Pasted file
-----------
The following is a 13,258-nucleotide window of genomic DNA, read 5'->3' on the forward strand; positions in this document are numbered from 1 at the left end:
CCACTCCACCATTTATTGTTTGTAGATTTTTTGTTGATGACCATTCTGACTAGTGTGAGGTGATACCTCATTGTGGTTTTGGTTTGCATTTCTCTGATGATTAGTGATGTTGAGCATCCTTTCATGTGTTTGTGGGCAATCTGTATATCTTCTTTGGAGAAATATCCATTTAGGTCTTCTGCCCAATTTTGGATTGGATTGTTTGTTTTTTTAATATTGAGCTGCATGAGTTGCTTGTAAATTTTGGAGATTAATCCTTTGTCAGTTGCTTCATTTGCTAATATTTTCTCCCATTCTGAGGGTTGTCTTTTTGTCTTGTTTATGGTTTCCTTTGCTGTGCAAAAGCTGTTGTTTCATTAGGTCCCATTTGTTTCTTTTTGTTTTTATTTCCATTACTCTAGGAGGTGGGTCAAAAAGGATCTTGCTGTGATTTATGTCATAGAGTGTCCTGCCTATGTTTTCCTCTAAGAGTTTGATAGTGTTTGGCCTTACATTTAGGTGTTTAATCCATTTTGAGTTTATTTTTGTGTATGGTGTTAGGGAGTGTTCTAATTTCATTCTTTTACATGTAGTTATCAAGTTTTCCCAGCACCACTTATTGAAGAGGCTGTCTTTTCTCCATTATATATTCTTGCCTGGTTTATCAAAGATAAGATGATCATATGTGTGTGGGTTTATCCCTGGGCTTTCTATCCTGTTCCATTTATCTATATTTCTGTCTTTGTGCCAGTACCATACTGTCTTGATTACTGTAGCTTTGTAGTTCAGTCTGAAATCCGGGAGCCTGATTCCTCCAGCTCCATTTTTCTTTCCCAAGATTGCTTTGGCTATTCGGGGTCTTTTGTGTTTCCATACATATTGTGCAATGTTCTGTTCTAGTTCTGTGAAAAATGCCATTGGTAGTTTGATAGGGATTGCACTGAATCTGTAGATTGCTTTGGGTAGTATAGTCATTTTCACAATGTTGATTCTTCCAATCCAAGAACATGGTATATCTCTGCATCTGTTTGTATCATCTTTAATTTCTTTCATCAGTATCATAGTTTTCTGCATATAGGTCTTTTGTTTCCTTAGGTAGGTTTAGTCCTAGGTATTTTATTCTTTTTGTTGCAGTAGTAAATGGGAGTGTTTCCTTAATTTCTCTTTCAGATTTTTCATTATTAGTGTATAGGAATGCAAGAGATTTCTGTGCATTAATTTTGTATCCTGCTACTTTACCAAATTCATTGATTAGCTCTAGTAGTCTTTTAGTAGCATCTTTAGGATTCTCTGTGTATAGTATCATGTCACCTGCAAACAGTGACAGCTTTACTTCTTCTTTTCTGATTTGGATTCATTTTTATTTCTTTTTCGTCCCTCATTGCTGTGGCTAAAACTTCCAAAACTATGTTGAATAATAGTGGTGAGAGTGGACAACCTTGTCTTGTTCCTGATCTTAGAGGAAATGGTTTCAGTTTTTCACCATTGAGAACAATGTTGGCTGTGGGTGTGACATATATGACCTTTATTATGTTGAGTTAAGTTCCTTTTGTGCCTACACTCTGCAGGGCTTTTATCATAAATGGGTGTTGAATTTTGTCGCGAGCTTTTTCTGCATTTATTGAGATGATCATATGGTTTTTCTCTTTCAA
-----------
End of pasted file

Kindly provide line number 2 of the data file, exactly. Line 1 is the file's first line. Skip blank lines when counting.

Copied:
CCACTCCACCATTTATTGTTTGTAGATTTTTTGTTGATGACCATTCTGACTAGTGTGAGGTGATACCTCATTGTGGTTTTGGTTTGCATTTCTCTGATGATTAGTGATGTTGAGCATCCTTTCATGTGTTTGTGGGCAATCTGTATATCTTCTTTGGAGAAATATCCATTTAGGTCTTCTGCCCAATTTTGGATTGGATTGTTTGTTTTTTTAATATTGAGCTGCATGAGTTGCTTGTAAATTTTGGAGATTAATCCTTTGTCAGTTGCTTCATTTGCTAATATTTTCTCCCATTCTGAGGGTTGTCTTTTTGTCTTGTTTATGGTTTCCTTTGCTGTGCAAAAGCTGTTGTTTCATTAGGTCCCATTTGTTTCTTTTTGTTTTTATTTCCATTACTCTAGGAGGTGGGTCAAAAAGGATCTTGCTGTGATTTATGTCATAGAGTGTCCTGCCTATGTTTTCCTCTAAGAGTTTGATAGTGTTTGGCCTTACATTTAGGTGTTTAATCCATTTTGAGTTTATTTTTGTGTATGGTGTTAGGGAGTGTTCTAATTTCATTCTTTTACATGTAGTTATCAAGTTTTCCCAGCACCACTTATTGAAGAGGCTGTCTTTTCTCCATTATATATTCTTGCCTGGTTTATCAAAGATAAGATGATCATATGTGTGTGGGTTTATCCCTGGGCTTTCTATCCTGTTCCATTTATCTATATTTCTGTCTTTGTGCCAGTACCATACTGTCTTGATTACTGTAGCTTTGTAGTTCAGTCTGAAATCCGGGAGCCTGATTCCTCCAGCTCCATTTTTCTTTCCCAAGATTGCTTTGGCTATTCGGGGTCTTTTGTGTTTCCATACATATTGTGCAATGTTCTGTTCTAGTTCTGTGAAAAATGCCATTGGTAGTTTGATAGGGATTGCACTGAATCTGTAGATTGCTTTGGGTAGTATAGTCATTTTCACAATGTTGATTCTTCCAATCCAAGAACATGGTATATCTCTGCATCTGTTTGTATCATCTTTAATTTCTTTCATCAGTATCATAGTTTTCTGCATATAGGTCTTTTGTTTCCTTAGGTAGGTTTAGTCCTAGGTATTTTATTCTTTTTGTTGCAGTAGTAAATGGGAGTGTTTCCTTAATTTCTCTTTCAGATTTTTCATTATTAGTGTATAGGAATGCAAGAGATTTCTGTGCATTAATTTTGTATCCTGCTACTTTACCAAATTCATTGATTAGCTCTAGTAGTCTTTTAGTAGCATCTTTAGGATTCTCTGTGTATAGTATCATGTCACCTGCAAACAGTGACAGCTTTACTTCTTCTTTTCTGATTTGGATTCATTTTTATTTCTTTTTCGTCCCTCATTGCTGTGGCTAAAACTTCCAAAACTATGTTGAATAATAGTGGTGAGAGTGGACAACCTTGTCTTGTTCCTGATCTTAGAGGAAATGGTTTCAGTTTTTCACCATTGAGAACAATGTTGGCTGTGGGTGTGACATATATGACCTTTATTATGTTGAGTTAAGTTCCTTTTGTGCCTACACTCTGCAGGGCTTTTATCATAAATGGGTGTTGAATTTTGTCGCGAGCTTTTTCTGCATTTATTGAGATGATCATATGGTTTTTCTCTTTCAA